This Is the Reason Your Supplements Are Not Working
Humans are designed to obtain our nutrients from food, not supplements. When we tuck into a big old salad or bowl of veggies, our body goes through a complex process of digestion and absorption to draw the vitamins and minerals in the correct levels from that meal. These nutrients are “bioavailable,” which essentially means we can unlock them from the food. Supplements, on the other hand, vary in their bioavailability. Keep scrolling to find out how to shop for the most effective supplements and the ones we recommend.
“What we eat has absorbed nutrition from the environment in which it was created (the soil or a tree, for example). The plant performs a metabolic process, which completely changes the structure of the nutrients into a form that is plant-bound with other compounds,” explains independent nutrition therapistIan Marber. “In turn, this upgraded compound allows humans and animals to absorb the nutrient in the digestive system.”
Traditional supplements that you find on the high street tend to bypass this natural process. “In other words, the nutrient is created in a lab and thus taken in isolation rather than in a plant-bound structure, which means the nutrient is not as effectively used, or broken down properly, in the body,” adds Marber.
That means that we are, essentially, flushing a high proportion of these supplements (and the money they cost) down the toilet. Brilliant.
But not all is lost. The buzzword in the supplement world right now is “food state,” and these supplements are formulated to mimic food, making them way more bioavailable. The only downside? They cost more. “The initial cost is higher than the long-established brands we have been used to seeing in the health stores, but the costs of production for these food state products are far higher too,” explains Marber. When it comes to your supplements, you get what you pay for it seems. But with a better absorption rate you should be able to take fewer of these revved up supplements than the traditional type, which means a pot should last you much longer and work more effectively.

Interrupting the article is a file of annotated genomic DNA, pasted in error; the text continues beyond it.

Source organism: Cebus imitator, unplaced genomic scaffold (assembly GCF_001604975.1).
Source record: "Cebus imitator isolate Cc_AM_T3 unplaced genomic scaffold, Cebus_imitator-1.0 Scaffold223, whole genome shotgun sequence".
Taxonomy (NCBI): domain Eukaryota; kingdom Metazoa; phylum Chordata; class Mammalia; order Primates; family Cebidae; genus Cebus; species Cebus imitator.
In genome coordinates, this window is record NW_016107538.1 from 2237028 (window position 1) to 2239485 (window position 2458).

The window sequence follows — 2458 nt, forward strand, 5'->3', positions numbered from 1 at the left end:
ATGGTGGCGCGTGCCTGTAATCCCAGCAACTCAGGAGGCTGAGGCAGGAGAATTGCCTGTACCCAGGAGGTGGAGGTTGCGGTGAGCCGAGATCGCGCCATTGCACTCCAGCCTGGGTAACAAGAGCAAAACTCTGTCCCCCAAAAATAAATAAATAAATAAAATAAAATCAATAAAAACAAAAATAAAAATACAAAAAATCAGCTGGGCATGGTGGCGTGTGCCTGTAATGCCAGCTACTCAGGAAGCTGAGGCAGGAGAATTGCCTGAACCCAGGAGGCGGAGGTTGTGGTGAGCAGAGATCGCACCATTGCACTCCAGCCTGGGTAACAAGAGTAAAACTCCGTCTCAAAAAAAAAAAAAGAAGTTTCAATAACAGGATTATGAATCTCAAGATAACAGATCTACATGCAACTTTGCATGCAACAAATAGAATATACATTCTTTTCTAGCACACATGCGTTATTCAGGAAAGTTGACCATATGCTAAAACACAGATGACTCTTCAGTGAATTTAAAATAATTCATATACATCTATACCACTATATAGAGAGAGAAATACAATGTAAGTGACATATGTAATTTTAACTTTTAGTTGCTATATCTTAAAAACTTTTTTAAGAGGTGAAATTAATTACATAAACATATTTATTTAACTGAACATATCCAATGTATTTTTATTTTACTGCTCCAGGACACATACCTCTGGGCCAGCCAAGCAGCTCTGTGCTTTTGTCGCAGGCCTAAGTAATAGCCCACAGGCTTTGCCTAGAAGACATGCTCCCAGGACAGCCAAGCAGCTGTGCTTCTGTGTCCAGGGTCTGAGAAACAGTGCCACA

So what should you look out for when shopping for supplements? “The terms used for these food state supplements tend to be whole food, raw or food grown,” says Marber, who rates the brands Wild Nutritionand Nature’s Own. “But don’t worry too much about the small print; if the supplements cost more and are of a higher grade, rest assured the manufacturers will make sure you know it!”
You can’t go wrong with a good-quality food state multivitamin, but Marber recommends booking in with an expert who can suggest where you might be lacking. “I like to think of supplements as nutritional grouting, there to fill in the cracks. More targeted nutritional needs—such as vitamin D or omega-3—should be discussed with a nutritionist trained in supplements and food. The staff in a health food store may be knowledgeable, but they are there to sell you something; they are hardly going to say ‘you don’t need it’ or ‘don’t waste your money’!
“Find someone independent—the fee you pay will be well spent and will save you more in the long run. You won’t be wasting resources on supplements that do you no more good than eating a decent diet.”
Do you take food state supplements already, and have you noticed a difference? Sound off in the comments box below.